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Touch, listen and learn. The Saratoga Chamber Orchestra invites patrons to join a magic carpet ride of music with its “Meet the Orchestra,” the opener of the orchestra’s new season.
Freeland Hall was rockin’ last Saturday night with the rambunctious sounds of fundraising at the Mr. South Whidbey sixth annual pageant.
He breathed life into many projects on Whidbey Island. Now a father needs help to breathe himself. Ryan Fitzpatrick, a longtime Whidbey Island resident, was diagnosed with pulmonary fibrosis in October 2010. The lung disease is incurable and Fitzpatrick needs a lung transplant.
Enter this zone of mayhem at your own risk.
Theatrics in painting and hip hopping rabbits.
The Langley Library is looking good.
“We did it!” Hannah Lee Jones reported after finishing the Ndoto Project bike ride from Seattle to San Francisco, Calif.
Mother Nature called. She said to stop whining and face the music: The planet Earth needs solutions.
The French post-impressionist master Paul Cezanne said it took him 40 years to figure out that painting was not sculpture.
Let the bribes and stuffing begin. The sixth annual Mr. South Whidbey Pageant gets underway at 7 p.m. Saturday, Oct. 8 at Freeland Hall.
It is more than a book launch. It’s living history. That’s what Greenbank author Dorothy Read said of what folks can expect to hear when longtime Whidbey resident Ilse Evelijn Veere Smit takes the podium to introduce her memoir “End of Silence” at 3 p.m. Sunday, Oct. 2 at Trinity Lutheran Church in Freeland.
Ancient matters of the universe matter even more today. Although the universe is almost 14 billion years old, a forward-thinking evolutionary philosopher and a historian are telling a new story of its mysteries.
It is being called the worst disaster ever recorded in the history of Japan.
Summer may be over, but hot is still the word in Langley as autumn approaches.
Oscar Leighton Hilbert’s hand-carved thunderbird wings are once again flying high above South Whidbey.
It’s a universal worst nightmare scenario. A community member is killed by a violent gang for no reason other than their ethnicity, sexual orientation or religious beliefs.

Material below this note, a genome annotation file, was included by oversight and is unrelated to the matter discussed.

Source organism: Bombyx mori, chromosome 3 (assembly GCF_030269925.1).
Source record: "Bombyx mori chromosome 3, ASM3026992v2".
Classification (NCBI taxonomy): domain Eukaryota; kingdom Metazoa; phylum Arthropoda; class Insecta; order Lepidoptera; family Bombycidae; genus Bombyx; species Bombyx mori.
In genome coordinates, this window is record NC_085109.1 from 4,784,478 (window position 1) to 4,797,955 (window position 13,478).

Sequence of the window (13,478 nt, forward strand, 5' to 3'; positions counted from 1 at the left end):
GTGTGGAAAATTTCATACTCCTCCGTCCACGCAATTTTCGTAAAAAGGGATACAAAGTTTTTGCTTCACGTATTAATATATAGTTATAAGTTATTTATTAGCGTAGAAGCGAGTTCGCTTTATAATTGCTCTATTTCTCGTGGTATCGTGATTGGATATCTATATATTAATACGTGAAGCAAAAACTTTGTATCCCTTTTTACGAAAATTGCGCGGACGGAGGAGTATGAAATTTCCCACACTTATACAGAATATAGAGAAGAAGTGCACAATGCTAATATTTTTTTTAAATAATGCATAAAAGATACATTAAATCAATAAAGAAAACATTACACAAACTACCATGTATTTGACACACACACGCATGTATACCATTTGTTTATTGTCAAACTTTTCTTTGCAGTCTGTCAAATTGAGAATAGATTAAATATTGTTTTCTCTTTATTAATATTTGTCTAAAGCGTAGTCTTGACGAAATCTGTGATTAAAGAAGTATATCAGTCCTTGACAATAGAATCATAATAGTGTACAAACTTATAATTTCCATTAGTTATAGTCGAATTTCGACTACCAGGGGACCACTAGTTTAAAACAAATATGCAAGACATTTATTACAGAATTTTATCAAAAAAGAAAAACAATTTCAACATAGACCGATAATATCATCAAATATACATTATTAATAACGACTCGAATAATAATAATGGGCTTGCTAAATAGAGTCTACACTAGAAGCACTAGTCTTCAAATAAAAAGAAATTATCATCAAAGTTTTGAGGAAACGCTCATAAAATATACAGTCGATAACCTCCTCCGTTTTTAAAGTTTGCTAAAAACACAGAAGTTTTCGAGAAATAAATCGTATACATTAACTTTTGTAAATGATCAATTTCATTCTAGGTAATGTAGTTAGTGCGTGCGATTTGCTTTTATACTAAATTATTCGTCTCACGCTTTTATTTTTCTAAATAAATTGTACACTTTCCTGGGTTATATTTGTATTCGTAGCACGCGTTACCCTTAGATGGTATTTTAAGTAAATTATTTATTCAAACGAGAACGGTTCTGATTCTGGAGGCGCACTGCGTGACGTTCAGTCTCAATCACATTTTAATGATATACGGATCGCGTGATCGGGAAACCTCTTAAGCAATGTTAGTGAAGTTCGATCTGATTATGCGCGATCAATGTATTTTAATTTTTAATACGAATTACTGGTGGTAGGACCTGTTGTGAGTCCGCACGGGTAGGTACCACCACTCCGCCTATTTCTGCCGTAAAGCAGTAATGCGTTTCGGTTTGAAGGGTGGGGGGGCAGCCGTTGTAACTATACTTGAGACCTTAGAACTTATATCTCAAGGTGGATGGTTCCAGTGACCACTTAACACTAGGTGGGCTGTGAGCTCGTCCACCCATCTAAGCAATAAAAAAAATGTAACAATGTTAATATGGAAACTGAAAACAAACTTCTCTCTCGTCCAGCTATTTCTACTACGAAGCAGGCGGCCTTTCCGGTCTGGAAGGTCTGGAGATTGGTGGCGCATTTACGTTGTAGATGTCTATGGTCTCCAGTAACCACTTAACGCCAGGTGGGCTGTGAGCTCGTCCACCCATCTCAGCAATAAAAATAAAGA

It’s got plenty of kitschy charm to offset the bad taste left by one too many episodes of “The Jerry Springer Show.”
Friends of Cliff Hagglund want to see him back in the saddle again soon. Hagglund, 48, suffered a massive heart attack Saturday, Sept. 3 and was rushed to the intensive care unit of St. Joseph’s Hospital in Bellingham. He was released to the care of his family in Clinton on Wednesday.
LANGLEY — Stephanie Coulon loves her customers. “I’m blessed to do what I do,” she said, “I love people, I love to talk to people and I love to laugh with people.”
Mix up some Carson, Letterman and DeGeneres, add a pinch of Child and cook it up onstage in Langley.
As soon as she found herself walking through a cacao plantation in Ecuador, Mona Newbauer’s passion was renewed. Newbauer, owner of Sweet Mona’s Chocolate Boutique in Langley, has been making chocolate for about 10 years and has been selling it out of her small shop on Second Street for five. But it wasn’t until the trip in May, when she traveled to South America with husband Tony Newbauer to see the fields that produced the beans, that her purpose became clear.
When someone spends 250 hours to make one chest of drawers, woodwork enthusiasts and art lovers take notice.
They may have seen his work in Santa Fe, N.M. at the Meyer East Gallery last year.
They put their heads together to raise money, but the bake sale didn’t produce enough dough